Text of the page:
Fit up the heater and demisters before you do the dashboard so you don't end up with oil pressure pipes, choke cables, etc wanting to pass through the demister vents. You can then take the heater out to get to the bakc of the dashboard.

Consider fitting some heat sheilding material on the engine bulkhead behind where the manifold will go.

One thing is puzzling me - why hasn't the subframe got the bit of metal with the handbrake cable guide channels on it?

Last modified June 8th, 2010, 23:20:44 by admin
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Graham Bichard
Posted on: June 10th, 2010, 20:28:49 Quote Report to Moderator
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Richard, I'm picking up some MPi fuel lines in the near future - hopefully they'll be pretty close (in length/fit), but even if they aren't I'll be able to use the connections for the fuel rail.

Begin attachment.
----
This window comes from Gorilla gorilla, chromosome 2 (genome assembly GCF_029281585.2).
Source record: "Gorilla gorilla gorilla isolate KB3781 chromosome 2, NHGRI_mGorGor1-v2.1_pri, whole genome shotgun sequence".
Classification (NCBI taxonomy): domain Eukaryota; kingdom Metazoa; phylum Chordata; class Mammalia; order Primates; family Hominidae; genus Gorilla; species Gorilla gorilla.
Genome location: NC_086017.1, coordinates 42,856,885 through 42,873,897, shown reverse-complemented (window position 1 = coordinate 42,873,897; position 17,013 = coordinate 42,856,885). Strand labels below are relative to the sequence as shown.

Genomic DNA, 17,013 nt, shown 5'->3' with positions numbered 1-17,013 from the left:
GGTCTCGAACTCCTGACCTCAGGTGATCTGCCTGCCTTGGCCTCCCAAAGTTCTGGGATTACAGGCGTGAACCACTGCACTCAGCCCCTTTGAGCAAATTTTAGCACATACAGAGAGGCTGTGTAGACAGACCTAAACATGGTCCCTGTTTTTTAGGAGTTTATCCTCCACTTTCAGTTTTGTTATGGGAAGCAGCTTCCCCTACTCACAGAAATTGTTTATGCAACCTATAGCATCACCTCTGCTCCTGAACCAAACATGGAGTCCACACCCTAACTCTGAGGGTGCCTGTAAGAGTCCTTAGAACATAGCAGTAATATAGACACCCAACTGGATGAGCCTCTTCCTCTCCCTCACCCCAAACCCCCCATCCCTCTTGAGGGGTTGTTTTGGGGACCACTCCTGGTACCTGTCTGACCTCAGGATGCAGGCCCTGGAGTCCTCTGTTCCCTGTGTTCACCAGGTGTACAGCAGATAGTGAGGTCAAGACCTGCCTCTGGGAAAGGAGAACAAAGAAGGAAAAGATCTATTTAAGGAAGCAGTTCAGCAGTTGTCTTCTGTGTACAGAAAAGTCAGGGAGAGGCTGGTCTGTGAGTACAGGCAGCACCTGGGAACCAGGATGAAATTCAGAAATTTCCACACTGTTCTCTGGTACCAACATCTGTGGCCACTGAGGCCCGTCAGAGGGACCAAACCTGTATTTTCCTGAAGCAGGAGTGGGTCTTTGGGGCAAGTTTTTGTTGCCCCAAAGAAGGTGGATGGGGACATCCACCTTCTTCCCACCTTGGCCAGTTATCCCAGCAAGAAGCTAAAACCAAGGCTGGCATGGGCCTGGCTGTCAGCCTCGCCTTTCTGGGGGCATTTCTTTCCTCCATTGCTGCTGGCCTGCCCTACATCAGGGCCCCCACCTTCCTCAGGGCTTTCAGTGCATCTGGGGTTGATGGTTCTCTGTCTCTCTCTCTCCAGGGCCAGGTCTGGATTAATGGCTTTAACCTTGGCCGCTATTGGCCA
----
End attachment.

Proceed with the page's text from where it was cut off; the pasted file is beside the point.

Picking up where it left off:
The shell has the (single) rear brake pipe fitted, which I'll have to revisit and resecure (IVA dictates clips no more than 12" apart for fuel & brake lines, I think).
I'll follow your advice regarding the wiper assembly, heater etc.
I'll have to have a look at the rear subframe on my mini to identify the handbrake brackets you're refering to  .




Then the electrickery  
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Graham Bichard
Posted on: June 19th, 2010, 21:01:12 Quote Report to Moderator
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Been away last week, so I've spent this evening in the garage trying to keep my hands busy and do something constructive, so I've built up the inlet manifold: